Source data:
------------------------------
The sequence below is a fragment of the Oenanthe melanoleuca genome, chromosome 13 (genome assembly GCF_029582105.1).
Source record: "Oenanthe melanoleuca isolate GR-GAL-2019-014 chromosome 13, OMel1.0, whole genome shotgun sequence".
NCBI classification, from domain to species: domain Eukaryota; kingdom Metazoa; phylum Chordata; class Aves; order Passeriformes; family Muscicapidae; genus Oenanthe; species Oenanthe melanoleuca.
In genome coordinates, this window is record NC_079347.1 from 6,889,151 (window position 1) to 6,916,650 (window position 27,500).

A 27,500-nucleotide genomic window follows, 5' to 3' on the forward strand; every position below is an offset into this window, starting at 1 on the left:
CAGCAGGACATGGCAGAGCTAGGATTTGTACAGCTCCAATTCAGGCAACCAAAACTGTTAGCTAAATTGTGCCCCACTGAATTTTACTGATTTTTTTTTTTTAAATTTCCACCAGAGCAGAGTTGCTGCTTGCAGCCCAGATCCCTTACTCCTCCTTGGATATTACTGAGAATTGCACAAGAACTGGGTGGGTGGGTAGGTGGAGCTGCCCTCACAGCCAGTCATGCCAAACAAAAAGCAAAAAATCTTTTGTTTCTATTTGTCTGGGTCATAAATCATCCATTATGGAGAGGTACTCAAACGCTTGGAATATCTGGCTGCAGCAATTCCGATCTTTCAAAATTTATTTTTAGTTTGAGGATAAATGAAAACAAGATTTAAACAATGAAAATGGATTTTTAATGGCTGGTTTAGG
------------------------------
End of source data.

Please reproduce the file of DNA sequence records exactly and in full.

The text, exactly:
The sequence below is a fragment of the Oenanthe melanoleuca genome, chromosome 13 (genome assembly GCF_029582105.1).
Source record: "Oenanthe melanoleuca isolate GR-GAL-2019-014 chromosome 13, OMel1.0, whole genome shotgun sequence".
NCBI classification, from domain to species: domain Eukaryota; kingdom Metazoa; phylum Chordata; class Aves; order Passeriformes; family Muscicapidae; genus Oenanthe; species Oenanthe melanoleuca.
In genome coordinates, this window is record NC_079347.1 from 6,889,151 (window position 1) to 6,916,650 (window position 27,500).

A 27,500-nucleotide genomic window follows, 5' to 3' on the forward strand; every position below is an offset into this window, starting at 1 on the left:
CAGCAGGACATGGCAGAGCTAGGATTTGTACAGCTCCAATTCAGGCAACCAAAACTGTTAGCTAAATTGTGCCCCACTGAATTTTACTGATTTTTTTTTTTTAAATTTCCACCAGAGCAGAGTTGCTGCTTGCAGCCCAGATCCCTTACTCCTCCTTGGATATTACTGAGAATTGCACAAGAACTGGGTGGGTGGGTAGGTGGAGCTGCCCTCACAGCCAGTCATGCCAAACAAAAAGCAAAAAATCTTTTGTTTCTATTTGTCTGGGTCATAAATCATCCATTATGGAGAGGTACTCAAACGCTTGGAATATCTGGCTGCAGCAATTCCGATCTTTCAAAATTTATTTTTAGTTTGAGGATAAATGAAAACAAGATTTAAACAATGAAAATGGATTTTTAATGGCTGGTTTAGG